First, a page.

And what's maybe even more interesting is that there are tons of galaxies in the Zone of Avoidance that we just missed, for centuries, because of this problem.

Image credit: NASA / JPL-Caltech / WISE Team. Image credit: NASA / JPL-Caltech / WISE Team.

Nearby IC 342, in the same region of the sky, you can see two prominent galaxies shining through some of the warm dust of our own Milky Way. If we zoom in, you can see a distorted spiral galaxy and a giant elliptical in far greater detail.

Image credit: NASA / JPL-Caltech / WISE Team. Image credit: NASA / JPL-Caltech / WISE Team.

These galaxies are named Maffei 1 (for the elliptical) and Maffei 2 (for the spiral), after their discoverer, the Italian astronomer and infrared pioneer, Paolo Maffei. These are two of the intrinsically brightest galaxies close by, and in fact Maffei 1 is the single closest giant elliptical galaxy to us in all the Universe.

And yet, they weren't even seen for the first time until 1967.

Image credit: NASA / ESA / Hubble Legacy Archive, edited by me. Image credit: NASA / ESA / Hubble Legacy Archive, edited by me.

More than 99.5% of the light from these galaxies are obscured by the intervening Milky Way; if not for our unfortunate galactic orientation, Maffei 1 (above) would definitely be visible to the naked eye alone! Although Maffei 2 wouldn't be, it's still gorgeous and worthy of study in its own right, and so different in the visible as compared with the infrared!

Image credit: NASA / ESA / Hubble Legacy Archive, edited by me. Image credit: NASA / ESA / Hubble Legacy Archive, edited by me.

So if you were asking yourself what the Universe really looks like, and you saw this image (below), don't be fooled.

Image credit: Cosmic Flows Project/University of Hawaii, via http://www.cpt.univ-mrs.fr/. Image credit: Cosmic Flows Project/University of Hawaii, via http://www.cpt.univ-mrs.fr/.

The Zone of Avoidance isn't a nearby region with very few galaxies, it's most probably a region with just as many galaxies as the rest of the Universe that just happens to be hard to see from our vantage point!

But the detailed observations of Maffei 1 teaches us something incredibly valuable. You see, there's a myth going around that if you -- a human being -- were placed at a random location in the Universe, outside of a galaxy, you wouldn't be able to see anything. Not a single star or galaxy would be bright enough to capture with your naked eye.

Image credit: 2-degree Field Galaxy Redshift Survey (2dFGRS). Image credit: 2-degree Field Galaxy Redshift Survey (2dFGRS).

That's not true. While it is true that there are some locations -- like in the middle of great, cosmic voids -- for which you wouldn't be able to see anything, galaxies like Andromeda, Bode's Galaxy and Maffei 1 are abundant enough and spread out enough that the odds are at least one such galaxy (and more than that, on average) would be visible to you from any random location.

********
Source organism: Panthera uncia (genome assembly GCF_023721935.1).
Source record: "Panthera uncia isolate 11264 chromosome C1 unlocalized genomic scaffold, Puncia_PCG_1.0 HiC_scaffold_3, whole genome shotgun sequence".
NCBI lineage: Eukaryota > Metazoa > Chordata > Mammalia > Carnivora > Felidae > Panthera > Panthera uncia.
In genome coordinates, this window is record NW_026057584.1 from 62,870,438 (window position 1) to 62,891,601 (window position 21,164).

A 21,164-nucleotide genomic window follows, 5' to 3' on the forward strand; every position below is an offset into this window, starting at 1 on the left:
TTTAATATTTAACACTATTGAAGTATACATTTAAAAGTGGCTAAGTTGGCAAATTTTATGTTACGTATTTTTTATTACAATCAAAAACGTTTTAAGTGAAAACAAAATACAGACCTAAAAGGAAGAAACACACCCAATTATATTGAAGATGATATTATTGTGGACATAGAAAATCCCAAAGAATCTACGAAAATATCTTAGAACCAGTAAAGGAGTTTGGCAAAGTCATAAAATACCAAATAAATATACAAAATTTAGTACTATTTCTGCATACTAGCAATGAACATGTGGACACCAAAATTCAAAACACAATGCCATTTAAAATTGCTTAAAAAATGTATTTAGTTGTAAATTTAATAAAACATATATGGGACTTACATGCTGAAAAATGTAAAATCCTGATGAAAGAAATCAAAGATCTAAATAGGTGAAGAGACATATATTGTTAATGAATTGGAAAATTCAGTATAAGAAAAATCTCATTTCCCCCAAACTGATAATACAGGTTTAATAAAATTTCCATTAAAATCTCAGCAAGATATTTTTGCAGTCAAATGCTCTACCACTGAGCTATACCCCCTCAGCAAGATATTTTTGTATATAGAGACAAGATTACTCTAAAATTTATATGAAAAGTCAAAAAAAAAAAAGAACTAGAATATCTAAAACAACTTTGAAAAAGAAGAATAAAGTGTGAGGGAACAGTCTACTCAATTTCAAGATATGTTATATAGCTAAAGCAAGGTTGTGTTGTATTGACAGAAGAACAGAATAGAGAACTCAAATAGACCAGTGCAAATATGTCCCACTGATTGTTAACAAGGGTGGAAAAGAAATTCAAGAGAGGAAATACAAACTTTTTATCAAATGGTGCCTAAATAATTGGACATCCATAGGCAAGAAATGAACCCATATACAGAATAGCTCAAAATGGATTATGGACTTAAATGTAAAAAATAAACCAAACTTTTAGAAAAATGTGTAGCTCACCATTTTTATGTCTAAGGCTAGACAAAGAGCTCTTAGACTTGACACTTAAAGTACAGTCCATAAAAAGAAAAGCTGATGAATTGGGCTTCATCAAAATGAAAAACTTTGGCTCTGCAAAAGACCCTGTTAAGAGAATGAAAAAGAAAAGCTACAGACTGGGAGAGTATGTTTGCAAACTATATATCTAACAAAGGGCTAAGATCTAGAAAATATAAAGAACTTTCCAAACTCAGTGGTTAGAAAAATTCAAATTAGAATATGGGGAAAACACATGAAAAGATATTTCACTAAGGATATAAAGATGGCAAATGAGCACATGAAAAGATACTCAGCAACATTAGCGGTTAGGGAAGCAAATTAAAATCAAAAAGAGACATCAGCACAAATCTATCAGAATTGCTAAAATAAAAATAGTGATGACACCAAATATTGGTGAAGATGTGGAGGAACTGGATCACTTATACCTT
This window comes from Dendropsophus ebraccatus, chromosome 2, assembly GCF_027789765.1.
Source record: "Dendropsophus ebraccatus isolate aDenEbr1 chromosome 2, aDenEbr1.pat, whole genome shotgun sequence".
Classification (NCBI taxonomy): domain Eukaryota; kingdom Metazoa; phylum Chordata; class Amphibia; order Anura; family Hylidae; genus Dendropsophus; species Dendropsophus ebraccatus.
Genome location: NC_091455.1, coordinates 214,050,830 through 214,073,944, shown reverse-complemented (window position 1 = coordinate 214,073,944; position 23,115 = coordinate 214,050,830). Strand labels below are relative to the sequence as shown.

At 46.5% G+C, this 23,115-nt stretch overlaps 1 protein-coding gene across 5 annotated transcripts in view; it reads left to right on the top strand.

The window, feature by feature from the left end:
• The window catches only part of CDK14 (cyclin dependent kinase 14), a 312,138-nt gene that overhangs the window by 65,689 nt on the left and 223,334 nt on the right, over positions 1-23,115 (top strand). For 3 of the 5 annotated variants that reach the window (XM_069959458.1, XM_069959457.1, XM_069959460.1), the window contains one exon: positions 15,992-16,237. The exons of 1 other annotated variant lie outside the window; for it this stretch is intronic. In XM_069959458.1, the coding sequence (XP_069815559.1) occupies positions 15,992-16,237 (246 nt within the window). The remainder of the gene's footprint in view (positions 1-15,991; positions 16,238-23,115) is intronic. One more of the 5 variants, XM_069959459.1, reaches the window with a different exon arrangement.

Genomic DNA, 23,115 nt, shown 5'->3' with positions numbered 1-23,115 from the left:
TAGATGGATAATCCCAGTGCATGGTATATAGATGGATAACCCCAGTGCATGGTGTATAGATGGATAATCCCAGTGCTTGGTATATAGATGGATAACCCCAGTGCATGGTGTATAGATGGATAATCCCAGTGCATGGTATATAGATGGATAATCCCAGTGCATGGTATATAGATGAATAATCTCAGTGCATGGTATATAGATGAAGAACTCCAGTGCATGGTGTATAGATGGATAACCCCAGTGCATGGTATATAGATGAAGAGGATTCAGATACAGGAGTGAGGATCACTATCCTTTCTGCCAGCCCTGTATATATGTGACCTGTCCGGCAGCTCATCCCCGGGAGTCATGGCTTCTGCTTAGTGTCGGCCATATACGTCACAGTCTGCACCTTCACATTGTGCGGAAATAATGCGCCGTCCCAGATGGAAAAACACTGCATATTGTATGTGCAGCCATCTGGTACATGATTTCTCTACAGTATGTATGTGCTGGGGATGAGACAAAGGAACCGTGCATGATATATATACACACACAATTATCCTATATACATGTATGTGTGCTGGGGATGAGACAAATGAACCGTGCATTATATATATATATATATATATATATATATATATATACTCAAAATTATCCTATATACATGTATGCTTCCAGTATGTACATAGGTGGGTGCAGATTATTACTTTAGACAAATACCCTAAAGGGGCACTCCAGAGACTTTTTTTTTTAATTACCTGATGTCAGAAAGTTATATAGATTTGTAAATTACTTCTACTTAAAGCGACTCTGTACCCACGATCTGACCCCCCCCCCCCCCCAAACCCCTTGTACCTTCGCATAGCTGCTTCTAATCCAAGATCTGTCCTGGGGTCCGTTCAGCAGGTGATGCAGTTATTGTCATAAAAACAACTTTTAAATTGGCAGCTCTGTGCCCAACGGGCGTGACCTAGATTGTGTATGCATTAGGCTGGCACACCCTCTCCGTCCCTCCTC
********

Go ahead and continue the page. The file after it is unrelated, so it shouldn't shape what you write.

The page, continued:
So if you want to see what lies beyond our galaxy -- or any dusty galaxy -- just look in the infrared, and watch the Universe open up to you!

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It should come as no surprise that Andromeda is the largest galaxy outside of our own as seen from our vantage point, followed by the Triangulum Galaxy, M33, which also lies within our local group.

The Magellanic Clouds whimper softly in the corner of the room, ignored by all.

By Michael Richmond (not verified) on 21 Aug 2013 #permalink

They're a bit small as dwarf galaxies to be among the largest galaxies in our local group, mind, so they should man up and stop whining..!

p.s. don't mean the green stuff :) mean the almost circular shape behind it, also seems to have a line below it.. like a tuning fork of sorts..

By Sinisa Lazarek (not verified) on 21 Aug 2013 #permalink

Coincidental alignment of background stars, nebulae, and galaxies? Doesn't look like lensing to me, but what do I know.

CB, you're probably right. Just caught my eye.

By Sinisa Lazarek (not verified) on 22 Aug 2013 #permalink

That's the problem with the eyecrometer.

It's chock full of errors.

Rumour scotched...! Anyone know the max (naked-eye) viewing range for a typical galaxy?

By Mark McAndrew (not verified) on 23 Aug 2013 #permalink

The biggest limitation is the areal intensity. Triangulum is very bright at ~6th Magnitude, but subtends half a degree and you'd be hard put to see it on any night by telescope.

Light pollution also cuts that down a lot and the moon's brightness will raise the brightness of the sky beyond the discernable limit of contrast.

If you're interested, get The Sky Observers' Atlas, ISBN 978-0-387-48537-9. It gives the visibility as contrast values for extended objects.

How can we have pics of our Galaxy its not like someone is out there and took a pic to show us what it looks like. Is it just a computer simulated pic of what we think it looks like ??

By Daniel Strickland (not verified) on 21 Nov 2013 #permalink

The first two pictures are, it appears, the Andromeda Galaxy, not our own.

However, the next two are our galaxy.

Note, the three following are us too.